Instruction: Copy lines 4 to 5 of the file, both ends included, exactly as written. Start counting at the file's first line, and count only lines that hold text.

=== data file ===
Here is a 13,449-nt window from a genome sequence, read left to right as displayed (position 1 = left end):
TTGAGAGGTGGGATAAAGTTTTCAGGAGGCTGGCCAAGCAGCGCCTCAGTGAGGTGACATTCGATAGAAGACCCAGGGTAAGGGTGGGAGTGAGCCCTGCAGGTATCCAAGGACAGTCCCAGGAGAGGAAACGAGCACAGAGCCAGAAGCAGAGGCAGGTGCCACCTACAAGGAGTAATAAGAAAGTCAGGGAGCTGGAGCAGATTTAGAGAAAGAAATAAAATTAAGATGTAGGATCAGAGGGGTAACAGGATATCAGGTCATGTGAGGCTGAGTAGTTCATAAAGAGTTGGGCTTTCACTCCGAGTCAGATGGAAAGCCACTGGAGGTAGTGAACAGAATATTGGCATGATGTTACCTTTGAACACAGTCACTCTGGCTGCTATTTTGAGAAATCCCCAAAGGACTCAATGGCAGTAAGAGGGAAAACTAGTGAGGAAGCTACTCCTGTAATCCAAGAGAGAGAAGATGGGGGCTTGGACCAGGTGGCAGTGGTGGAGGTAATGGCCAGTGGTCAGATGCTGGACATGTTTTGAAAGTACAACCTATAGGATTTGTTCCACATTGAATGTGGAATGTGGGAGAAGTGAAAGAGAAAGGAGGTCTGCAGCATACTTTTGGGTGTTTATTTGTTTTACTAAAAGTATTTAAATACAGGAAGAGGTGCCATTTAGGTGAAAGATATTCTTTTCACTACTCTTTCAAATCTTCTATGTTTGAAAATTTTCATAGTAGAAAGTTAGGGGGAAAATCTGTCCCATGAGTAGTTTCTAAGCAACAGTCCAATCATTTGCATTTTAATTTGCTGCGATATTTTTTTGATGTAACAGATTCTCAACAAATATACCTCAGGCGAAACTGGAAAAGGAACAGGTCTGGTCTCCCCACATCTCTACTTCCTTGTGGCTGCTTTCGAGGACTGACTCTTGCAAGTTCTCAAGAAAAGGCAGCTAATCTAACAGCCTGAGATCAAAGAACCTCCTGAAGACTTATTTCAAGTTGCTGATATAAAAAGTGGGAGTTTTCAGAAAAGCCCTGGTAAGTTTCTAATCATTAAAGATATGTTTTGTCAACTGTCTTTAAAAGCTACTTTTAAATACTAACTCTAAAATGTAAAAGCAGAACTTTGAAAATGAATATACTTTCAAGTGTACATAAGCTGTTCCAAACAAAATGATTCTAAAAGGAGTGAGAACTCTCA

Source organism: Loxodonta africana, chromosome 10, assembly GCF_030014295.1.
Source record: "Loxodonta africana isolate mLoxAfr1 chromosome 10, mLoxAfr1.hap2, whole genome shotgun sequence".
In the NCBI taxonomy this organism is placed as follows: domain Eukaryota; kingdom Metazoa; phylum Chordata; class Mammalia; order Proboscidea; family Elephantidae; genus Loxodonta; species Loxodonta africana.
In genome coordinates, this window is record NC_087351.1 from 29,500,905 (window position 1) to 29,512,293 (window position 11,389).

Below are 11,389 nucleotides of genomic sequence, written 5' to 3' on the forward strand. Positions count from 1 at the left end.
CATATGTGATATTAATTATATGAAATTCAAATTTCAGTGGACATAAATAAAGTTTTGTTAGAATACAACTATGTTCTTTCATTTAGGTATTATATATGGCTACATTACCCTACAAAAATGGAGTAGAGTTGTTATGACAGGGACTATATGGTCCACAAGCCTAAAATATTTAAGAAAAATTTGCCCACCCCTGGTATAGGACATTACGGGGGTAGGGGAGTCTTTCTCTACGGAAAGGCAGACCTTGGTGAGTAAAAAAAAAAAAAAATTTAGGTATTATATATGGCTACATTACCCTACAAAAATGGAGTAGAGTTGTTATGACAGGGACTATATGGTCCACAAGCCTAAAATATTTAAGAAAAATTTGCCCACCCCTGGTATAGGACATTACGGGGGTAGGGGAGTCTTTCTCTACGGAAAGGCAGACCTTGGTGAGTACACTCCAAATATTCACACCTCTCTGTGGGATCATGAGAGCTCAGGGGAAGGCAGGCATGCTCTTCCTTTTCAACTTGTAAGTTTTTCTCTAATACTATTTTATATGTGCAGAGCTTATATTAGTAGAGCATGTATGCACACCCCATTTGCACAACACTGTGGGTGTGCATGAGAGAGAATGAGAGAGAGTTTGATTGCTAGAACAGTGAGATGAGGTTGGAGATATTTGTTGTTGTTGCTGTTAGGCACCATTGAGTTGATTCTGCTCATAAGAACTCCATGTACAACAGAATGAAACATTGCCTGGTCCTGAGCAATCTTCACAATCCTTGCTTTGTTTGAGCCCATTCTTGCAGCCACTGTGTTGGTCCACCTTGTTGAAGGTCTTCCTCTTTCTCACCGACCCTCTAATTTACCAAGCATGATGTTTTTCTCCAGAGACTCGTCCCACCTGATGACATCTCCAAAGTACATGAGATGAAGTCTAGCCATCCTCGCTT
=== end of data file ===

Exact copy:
Source record: "Loxodonta africana isolate mLoxAfr1 chromosome 10, mLoxAfr1.hap2, whole genome shotgun sequence".
In the NCBI taxonomy this organism is placed as follows: domain Eukaryota; kingdom Metazoa; phylum Chordata; class Mammalia; order Proboscidea; family Elephantidae; genus Loxodonta; species Loxodonta africana.